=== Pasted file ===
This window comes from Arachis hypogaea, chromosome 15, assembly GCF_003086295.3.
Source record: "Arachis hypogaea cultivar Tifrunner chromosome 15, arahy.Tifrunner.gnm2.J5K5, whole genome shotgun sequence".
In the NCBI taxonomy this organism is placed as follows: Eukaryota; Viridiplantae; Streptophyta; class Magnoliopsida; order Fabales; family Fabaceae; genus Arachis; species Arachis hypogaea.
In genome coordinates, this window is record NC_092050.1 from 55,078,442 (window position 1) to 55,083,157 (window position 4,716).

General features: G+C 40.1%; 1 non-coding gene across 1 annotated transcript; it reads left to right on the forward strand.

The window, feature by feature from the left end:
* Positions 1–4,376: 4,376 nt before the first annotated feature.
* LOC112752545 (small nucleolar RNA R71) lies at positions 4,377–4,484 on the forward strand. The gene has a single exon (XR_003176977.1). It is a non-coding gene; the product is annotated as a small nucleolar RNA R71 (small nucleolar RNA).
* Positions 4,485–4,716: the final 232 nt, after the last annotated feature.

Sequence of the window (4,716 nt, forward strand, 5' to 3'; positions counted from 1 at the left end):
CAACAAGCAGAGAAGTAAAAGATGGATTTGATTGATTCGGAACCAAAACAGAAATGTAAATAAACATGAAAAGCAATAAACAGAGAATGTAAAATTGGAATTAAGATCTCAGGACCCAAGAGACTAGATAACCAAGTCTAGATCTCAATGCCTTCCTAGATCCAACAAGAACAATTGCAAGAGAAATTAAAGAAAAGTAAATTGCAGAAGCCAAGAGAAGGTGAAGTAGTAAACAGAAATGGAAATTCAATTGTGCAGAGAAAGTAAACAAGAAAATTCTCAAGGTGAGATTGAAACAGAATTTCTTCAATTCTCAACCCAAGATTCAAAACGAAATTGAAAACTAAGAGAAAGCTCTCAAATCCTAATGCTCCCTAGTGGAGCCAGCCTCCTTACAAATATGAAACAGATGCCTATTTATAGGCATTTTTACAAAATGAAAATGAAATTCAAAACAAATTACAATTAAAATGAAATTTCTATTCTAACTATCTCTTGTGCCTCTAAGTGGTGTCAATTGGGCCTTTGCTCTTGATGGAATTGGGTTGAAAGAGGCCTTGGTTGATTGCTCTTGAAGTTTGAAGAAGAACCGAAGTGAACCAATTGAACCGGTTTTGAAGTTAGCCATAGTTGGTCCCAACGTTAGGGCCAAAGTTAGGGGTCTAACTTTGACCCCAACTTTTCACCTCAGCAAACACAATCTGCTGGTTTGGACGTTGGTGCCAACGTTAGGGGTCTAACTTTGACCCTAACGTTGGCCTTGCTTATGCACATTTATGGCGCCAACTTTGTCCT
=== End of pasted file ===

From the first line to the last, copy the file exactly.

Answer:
This window comes from Arachis hypogaea, chromosome 15, assembly GCF_003086295.3.
Source record: "Arachis hypogaea cultivar Tifrunner chromosome 15, arahy.Tifrunner.gnm2.J5K5, whole genome shotgun sequence".
In the NCBI taxonomy this organism is placed as follows: Eukaryota; Viridiplantae; Streptophyta; class Magnoliopsida; order Fabales; family Fabaceae; genus Arachis; species Arachis hypogaea.
In genome coordinates, this window is record NC_092050.1 from 55,078,442 (window position 1) to 55,083,157 (window position 4,716).

General features: G+C 40.1%; 1 non-coding gene across 1 annotated transcript; it reads left to right on the forward strand.

The window, feature by feature from the left end:
* Positions 1–4,376: 4,376 nt before the first annotated feature.
* LOC112752545 (small nucleolar RNA R71) lies at positions 4,377–4,484 on the forward strand. The gene has a single exon (XR_003176977.1). It is a non-coding gene; the product is annotated as a small nucleolar RNA R71 (small nucleolar RNA).
* Positions 4,485–4,716: the final 232 nt, after the last annotated feature.

Sequence of the window (4,716 nt, forward strand, 5' to 3'; positions counted from 1 at the left end):
CAACAAGCAGAGAAGTAAAAGATGGATTTGATTGATTCGGAACCAAAACAGAAATGTAAATAAACATGAAAAGCAATAAACAGAGAATGTAAAATTGGAATTAAGATCTCAGGACCCAAGAGACTAGATAACCAAGTCTAGATCTCAATGCCTTCCTAGATCCAACAAGAACAATTGCAAGAGAAATTAAAGAAAAGTAAATTGCAGAAGCCAAGAGAAGGTGAAGTAGTAAACAGAAATGGAAATTCAATTGTGCAGAGAAAGTAAACAAGAAAATTCTCAAGGTGAGATTGAAACAGAATTTCTTCAATTCTCAACCCAAGATTCAAAACGAAATTGAAAACTAAGAGAAAGCTCTCAAATCCTAATGCTCCCTAGTGGAGCCAGCCTCCTTACAAATATGAAACAGATGCCTATTTATAGGCATTTTTACAAAATGAAAATGAAATTCAAAACAAATTACAATTAAAATGAAATTTCTATTCTAACTATCTCTTGTGCCTCTAAGTGGTGTCAATTGGGCCTTTGCTCTTGATGGAATTGGGTTGAAAGAGGCCTTGGTTGATTGCTCTTGAAGTTTGAAGAAGAACCGAAGTGAACCAATTGAACCGGTTTTGAAGTTAGCCATAGTTGGTCCCAACGTTAGGGCCAAAGTTAGGGGTCTAACTTTGACCCCAACTTTTCACCTCAGCAAACACAATCTGCTGGTTTGGACGTTGGTGCCAACGTTAGGGGTCTAACTTTGACCCTAACGTTGGCCTTGCTTATGCACATTTATGGCGCCAACTTTGTCCT